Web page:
Verifying forecasts for major stratospheric sudden warmings

A stratospheric sudden warming is perhaps one of the most radical changes of weather that is observed on our planet. As numerical weather prediction models have improved, including better representation of the stratosphere, ...

The current winter is a big win for seasonal forecasts

Seasonal forecasts for this winter were markedly accurate, with mild conditions in Northern Europe in December and January predicted already in October. Researchers in the S2S4E project are now working to find out how to ...

Record heat forecast for coming years

The coming five years are anticipated to be warmest period on record, Britain's Met Office said Thursday, warning of an outside chance of Earth breaching the Paris deal 1.5C temperature rise cap before 2024.

Aeolus winds now in daily weather forecasts

ESA's Aeolus satellite has been returning profiles of Earth's winds since 3 September 2018, just after it was launched—and after months of careful testing these measurements are considered so good that the European Centre ...

Experiment closes critical gap in weather forecasting

Scientists working on the next frontier of weather forecasting are hoping that weather conditions 3-to-4 weeks out will soon be as readily available as seven-day forecasts. Having this type of weather information—called ...

NASA soil data joins the Air Force

Getting stuck on a muddy road is a hassle for anyone, but for the U.S. Army it could be far more serious—a matter of life and death in some parts of the world. That's one of the reasons the U.S. Air Force HQ 557th Weather ...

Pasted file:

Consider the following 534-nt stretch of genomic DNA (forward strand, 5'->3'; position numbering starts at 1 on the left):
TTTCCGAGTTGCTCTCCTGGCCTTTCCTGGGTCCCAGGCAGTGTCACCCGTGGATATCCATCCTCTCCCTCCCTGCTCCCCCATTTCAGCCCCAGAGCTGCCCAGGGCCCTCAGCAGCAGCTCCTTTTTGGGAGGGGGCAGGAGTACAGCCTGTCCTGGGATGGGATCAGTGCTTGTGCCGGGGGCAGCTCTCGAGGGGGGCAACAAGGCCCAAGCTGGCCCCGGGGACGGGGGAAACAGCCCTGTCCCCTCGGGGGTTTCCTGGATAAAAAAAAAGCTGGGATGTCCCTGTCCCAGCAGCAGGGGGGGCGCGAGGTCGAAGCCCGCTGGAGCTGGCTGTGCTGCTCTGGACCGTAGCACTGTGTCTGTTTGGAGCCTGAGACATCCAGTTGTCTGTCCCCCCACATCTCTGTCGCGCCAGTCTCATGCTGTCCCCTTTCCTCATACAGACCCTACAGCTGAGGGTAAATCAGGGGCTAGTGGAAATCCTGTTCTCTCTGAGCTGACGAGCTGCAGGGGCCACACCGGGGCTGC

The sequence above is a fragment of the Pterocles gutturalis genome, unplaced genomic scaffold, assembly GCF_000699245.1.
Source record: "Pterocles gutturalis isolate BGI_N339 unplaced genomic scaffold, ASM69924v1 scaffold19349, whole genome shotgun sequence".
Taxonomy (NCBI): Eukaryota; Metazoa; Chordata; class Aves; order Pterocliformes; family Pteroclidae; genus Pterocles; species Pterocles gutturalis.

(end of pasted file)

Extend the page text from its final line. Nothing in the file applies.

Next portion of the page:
page 1 from 23

Forecastle

Forecastle refers to the upper deck of a sailing ship forward of the foremast, or the forward part of a ship with the sailors' living quarters. Related to the latter meaning is the phrase "before the mast" which denotes anything related to ordinary sailors, as opposed to a ship's officers.

In medieval shipbuilding, a ship of war was usually equipped with a tall, multi-deck castle-like structure in the bow of the ship. It served as a platform for archers to shoot down on enemy ships, or as a defensive stronghold if the ship were boarded. A similar but usually much larger structure, called the aftcastle, was at the aft end of the ship, often stretching all the way from the main mast to the stern.

Having such tall upper works on the ship was detrimental to sailing performance. As cannons were introduced and gunfire replaced boarding as the primary means of naval combat during the 16th century, the medieval forecastle was no longer needed, and later ships such as the galleon had only a low, one-deck high forecastle.

In addition to crew's quarters, the forecastle may contain essential machinery such as the anchor windlass. On many modern US Naval ships, such as aircraft carriers, the forecastle is the location where boatswain will display their fancy knotwork such as coxcombing.

Some sailing ships and many modern non-sail ships have no forecastle as such at all but the name is still used to indicate the foremost part of the upper deck – although often called the foredeck – and for any crews quarters in the bow of the ship, even if below the main deck.

This text uses material from Wikipedia, licensed under CC BY-SA